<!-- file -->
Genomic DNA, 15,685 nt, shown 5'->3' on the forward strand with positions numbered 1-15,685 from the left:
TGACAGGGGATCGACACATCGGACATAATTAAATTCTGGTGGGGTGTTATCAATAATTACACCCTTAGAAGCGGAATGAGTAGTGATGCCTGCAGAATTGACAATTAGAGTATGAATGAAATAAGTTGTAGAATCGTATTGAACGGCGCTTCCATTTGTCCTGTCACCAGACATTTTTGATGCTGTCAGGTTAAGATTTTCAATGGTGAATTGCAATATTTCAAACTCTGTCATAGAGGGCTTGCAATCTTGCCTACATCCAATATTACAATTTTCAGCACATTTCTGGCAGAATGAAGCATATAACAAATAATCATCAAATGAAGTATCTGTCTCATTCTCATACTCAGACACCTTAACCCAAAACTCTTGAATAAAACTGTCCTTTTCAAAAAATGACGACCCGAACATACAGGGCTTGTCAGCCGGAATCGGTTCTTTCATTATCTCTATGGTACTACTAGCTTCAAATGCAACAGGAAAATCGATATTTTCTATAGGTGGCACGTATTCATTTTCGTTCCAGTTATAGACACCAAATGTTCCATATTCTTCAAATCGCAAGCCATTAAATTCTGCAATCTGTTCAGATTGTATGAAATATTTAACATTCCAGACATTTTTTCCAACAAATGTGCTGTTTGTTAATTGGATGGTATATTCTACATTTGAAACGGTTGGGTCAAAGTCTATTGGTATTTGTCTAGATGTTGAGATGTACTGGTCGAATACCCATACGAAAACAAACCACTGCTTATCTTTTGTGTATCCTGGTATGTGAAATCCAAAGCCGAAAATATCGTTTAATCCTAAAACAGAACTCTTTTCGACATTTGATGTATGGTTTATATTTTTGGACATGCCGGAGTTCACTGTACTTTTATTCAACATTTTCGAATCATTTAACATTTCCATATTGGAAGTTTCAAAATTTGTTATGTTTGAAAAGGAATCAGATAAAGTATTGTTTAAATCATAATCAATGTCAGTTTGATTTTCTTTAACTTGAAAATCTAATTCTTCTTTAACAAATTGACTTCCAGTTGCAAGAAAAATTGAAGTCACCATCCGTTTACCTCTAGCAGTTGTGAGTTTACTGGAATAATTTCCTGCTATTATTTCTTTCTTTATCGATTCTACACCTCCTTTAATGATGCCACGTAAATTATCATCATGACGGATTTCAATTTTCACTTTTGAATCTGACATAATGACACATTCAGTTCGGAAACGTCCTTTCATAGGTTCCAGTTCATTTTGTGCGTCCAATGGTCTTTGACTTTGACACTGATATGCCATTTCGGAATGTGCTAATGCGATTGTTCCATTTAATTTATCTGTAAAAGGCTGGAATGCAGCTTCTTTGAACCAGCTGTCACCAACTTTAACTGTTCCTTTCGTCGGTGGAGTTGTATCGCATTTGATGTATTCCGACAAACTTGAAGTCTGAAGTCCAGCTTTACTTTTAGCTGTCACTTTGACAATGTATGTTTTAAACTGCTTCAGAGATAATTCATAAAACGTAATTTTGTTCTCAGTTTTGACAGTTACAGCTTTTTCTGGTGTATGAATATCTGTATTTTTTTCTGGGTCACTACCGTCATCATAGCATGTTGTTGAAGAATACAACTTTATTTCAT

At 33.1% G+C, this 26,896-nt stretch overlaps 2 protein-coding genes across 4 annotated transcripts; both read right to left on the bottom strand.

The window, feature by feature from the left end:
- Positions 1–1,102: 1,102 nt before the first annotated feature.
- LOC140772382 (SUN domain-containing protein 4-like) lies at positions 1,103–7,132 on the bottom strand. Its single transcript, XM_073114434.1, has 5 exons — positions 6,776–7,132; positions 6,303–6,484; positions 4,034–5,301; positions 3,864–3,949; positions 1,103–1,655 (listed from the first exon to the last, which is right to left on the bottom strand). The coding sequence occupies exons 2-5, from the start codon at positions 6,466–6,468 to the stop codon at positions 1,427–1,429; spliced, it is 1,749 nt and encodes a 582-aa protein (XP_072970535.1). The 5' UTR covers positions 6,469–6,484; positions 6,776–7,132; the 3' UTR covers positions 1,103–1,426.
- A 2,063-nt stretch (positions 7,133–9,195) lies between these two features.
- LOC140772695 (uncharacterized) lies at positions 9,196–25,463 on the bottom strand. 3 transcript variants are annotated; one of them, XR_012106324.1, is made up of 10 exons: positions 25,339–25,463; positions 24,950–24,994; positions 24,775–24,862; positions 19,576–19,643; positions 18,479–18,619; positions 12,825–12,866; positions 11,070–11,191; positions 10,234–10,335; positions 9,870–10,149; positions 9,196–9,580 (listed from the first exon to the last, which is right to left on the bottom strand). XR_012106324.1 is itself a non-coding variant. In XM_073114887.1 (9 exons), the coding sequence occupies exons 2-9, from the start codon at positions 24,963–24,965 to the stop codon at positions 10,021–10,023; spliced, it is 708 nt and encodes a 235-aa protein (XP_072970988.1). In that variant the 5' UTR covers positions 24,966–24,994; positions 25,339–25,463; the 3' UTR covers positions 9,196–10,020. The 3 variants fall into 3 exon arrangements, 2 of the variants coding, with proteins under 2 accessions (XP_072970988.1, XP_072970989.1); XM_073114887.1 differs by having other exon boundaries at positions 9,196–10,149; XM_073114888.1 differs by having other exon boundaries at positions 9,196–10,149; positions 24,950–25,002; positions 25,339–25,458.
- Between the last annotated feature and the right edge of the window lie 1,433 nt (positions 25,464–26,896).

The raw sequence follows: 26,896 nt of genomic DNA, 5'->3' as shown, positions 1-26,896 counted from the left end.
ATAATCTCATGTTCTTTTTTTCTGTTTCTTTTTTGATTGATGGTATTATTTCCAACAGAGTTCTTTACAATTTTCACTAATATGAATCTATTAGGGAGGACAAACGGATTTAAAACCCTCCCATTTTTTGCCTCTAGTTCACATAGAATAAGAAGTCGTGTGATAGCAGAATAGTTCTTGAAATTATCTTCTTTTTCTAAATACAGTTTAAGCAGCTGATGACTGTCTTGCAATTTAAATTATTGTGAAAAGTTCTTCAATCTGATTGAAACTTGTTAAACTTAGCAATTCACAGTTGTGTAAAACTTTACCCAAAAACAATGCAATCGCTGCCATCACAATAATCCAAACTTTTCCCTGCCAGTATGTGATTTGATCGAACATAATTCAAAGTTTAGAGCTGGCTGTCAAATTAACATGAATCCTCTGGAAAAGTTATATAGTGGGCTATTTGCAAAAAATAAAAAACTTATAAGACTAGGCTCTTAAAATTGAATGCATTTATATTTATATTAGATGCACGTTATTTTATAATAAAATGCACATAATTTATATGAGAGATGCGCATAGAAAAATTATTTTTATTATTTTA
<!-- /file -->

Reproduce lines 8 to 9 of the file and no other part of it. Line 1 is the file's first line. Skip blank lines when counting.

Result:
- LOC140772695 (uncharacterized) lies at positions 9,196–25,463 on the bottom strand. 3 transcript variants are annotated; one of them, XR_012106324.1, is made up of 10 exons: positions 25,339–25,463; positions 24,950–24,994; positions 24,775–24,862; positions 19,576–19,643; positions 18,479–18,619; positions 12,825–12,866; positions 11,070–11,191; positions 10,234–10,335; positions 9,870–10,149; positions 9,196–9,580 (listed from the first exon to the last, which is right to left on the bottom strand). XR_012106324.1 is itself a non-coding variant. In XM_073114887.1 (9 exons), the coding sequence occupies exons 2-9, from the start codon at positions 24,963–24,965 to the stop codon at positions 10,021–10,023; spliced, it is 708 nt and encodes a 235-aa protein (XP_072970988.1). In that variant the 5' UTR covers positions 24,966–24,994; positions 25,339–25,463; the 3' UTR covers positions 9,196–10,020. The 3 variants fall into 3 exon arrangements, 2 of the variants coding, with proteins under 2 accessions (XP_072970988.1, XP_072970989.1); XM_073114887.1 differs by having other exon boundaries at positions 9,196–10,149; XM_073114888.1 differs by having other exon boundaries at positions 9,196–10,149; positions 24,950–25,002; positions 25,339–25,458.
- Between the last annotated feature and the right edge of the window lie 1,433 nt (positions 25,464–26,896).